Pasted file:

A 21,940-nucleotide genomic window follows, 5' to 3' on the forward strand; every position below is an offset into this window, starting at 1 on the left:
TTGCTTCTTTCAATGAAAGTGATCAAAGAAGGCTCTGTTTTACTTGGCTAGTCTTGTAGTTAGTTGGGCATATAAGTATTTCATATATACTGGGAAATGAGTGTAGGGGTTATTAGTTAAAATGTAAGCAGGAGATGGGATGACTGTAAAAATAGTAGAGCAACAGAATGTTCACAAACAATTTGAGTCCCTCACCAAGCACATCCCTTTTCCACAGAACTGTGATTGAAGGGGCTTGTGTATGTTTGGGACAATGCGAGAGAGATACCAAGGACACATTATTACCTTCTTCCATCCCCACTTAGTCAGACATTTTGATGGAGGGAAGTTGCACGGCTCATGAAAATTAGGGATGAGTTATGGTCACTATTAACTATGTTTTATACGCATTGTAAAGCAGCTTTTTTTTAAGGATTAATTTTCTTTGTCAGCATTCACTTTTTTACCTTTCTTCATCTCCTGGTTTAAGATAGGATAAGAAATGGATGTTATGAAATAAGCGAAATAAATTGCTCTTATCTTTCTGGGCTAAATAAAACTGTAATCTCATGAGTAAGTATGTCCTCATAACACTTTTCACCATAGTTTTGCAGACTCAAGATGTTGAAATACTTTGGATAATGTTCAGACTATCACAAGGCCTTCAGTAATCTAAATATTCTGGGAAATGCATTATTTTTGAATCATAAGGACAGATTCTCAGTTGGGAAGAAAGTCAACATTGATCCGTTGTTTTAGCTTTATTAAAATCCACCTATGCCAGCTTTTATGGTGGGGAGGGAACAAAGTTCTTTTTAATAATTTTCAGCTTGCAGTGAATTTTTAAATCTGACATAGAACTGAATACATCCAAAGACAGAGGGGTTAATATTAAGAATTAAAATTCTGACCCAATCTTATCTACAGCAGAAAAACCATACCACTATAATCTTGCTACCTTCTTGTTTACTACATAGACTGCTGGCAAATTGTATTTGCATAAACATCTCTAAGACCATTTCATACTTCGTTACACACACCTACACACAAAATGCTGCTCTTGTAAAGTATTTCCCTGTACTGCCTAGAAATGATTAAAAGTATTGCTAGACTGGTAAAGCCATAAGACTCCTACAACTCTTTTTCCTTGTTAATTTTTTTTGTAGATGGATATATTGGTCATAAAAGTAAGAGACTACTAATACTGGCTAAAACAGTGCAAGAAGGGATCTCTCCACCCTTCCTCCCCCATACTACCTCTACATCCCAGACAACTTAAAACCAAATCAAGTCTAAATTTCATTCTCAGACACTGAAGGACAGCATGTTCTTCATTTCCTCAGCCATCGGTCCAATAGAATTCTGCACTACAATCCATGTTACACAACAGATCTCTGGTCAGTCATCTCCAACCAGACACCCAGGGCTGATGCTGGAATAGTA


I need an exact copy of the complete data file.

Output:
A 21,940-nucleotide genomic window follows, 5' to 3' on the forward strand; every position below is an offset into this window, starting at 1 on the left:
TTGCTTCTTTCAATGAAAGTGATCAAAGAAGGCTCTGTTTTACTTGGCTAGTCTTGTAGTTAGTTGGGCATATAAGTATTTCATATATACTGGGAAATGAGTGTAGGGGTTATTAGTTAAAATGTAAGCAGGAGATGGGATGACTGTAAAAATAGTAGAGCAACAGAATGTTCACAAACAATTTGAGTCCCTCACCAAGCACATCCCTTTTCCACAGAACTGTGATTGAAGGGGCTTGTGTATGTTTGGGACAATGCGAGAGAGATACCAAGGACACATTATTACCTTCTTCCATCCCCACTTAGTCAGACATTTTGATGGAGGGAAGTTGCACGGCTCATGAAAATTAGGGATGAGTTATGGTCACTATTAACTATGTTTTATACGCATTGTAAAGCAGCTTTTTTTTAAGGATTAATTTTCTTTGTCAGCATTCACTTTTTTACCTTTCTTCATCTCCTGGTTTAAGATAGGATAAGAAATGGATGTTATGAAATAAGCGAAATAAATTGCTCTTATCTTTCTGGGCTAAATAAAACTGTAATCTCATGAGTAAGTATGTCCTCATAACACTTTTCACCATAGTTTTGCAGACTCAAGATGTTGAAATACTTTGGATAATGTTCAGACTATCACAAGGCCTTCAGTAATCTAAATATTCTGGGAAATGCATTATTTTTGAATCATAAGGACAGATTCTCAGTTGGGAAGAAAGTCAACATTGATCCGTTGTTTTAGCTTTATTAAAATCCACCTATGCCAGCTTTTATGGTGGGGAGGGAACAAAGTTCTTTTTAATAATTTTCAGCTTGCAGTGAATTTTTAAATCTGACATAGAACTGAATACATCCAAAGACAGAGGGGTTAATATTAAGAATTAAAATTCTGACCCAATCTTATCTACAGCAGAAAAACCATACCACTATAATCTTGCTACCTTCTTGTTTACTACATAGACTGCTGGCAAATTGTATTTGCATAAACATCTCTAAGACCATTTCATACTTCGTTACACACACCTACACACAAAATGCTGCTCTTGTAAAGTATTTCCCTGTACTGCCTAGAAATGATTAAAAGTATTGCTAGACTGGTAAAGCCATAAGACTCCTACAACTCTTTTTCCTTGTTAATTTTTTTTGTAGATGGATATATTGGTCATAAAAGTAAGAGACTACTAATACTGGCTAAAACAGTGCAAGAAGGGATCTCTCCACCCTTCCTCCCCCATACTACCTCTACATCCCAGACAACTTAAAACCAAATCAAGTCTAAATTTCATTCTCAGACACTGAAGGACAGCATGTTCTTCATTTCCTCAGCCATCGGTCCAATAGAATTCTGCACTACAATCCATGTTACACAACAGATCTCTGGTCAGTCATCTCCAACCAGACACCCAGGGCTGATGCTGGAATAGTA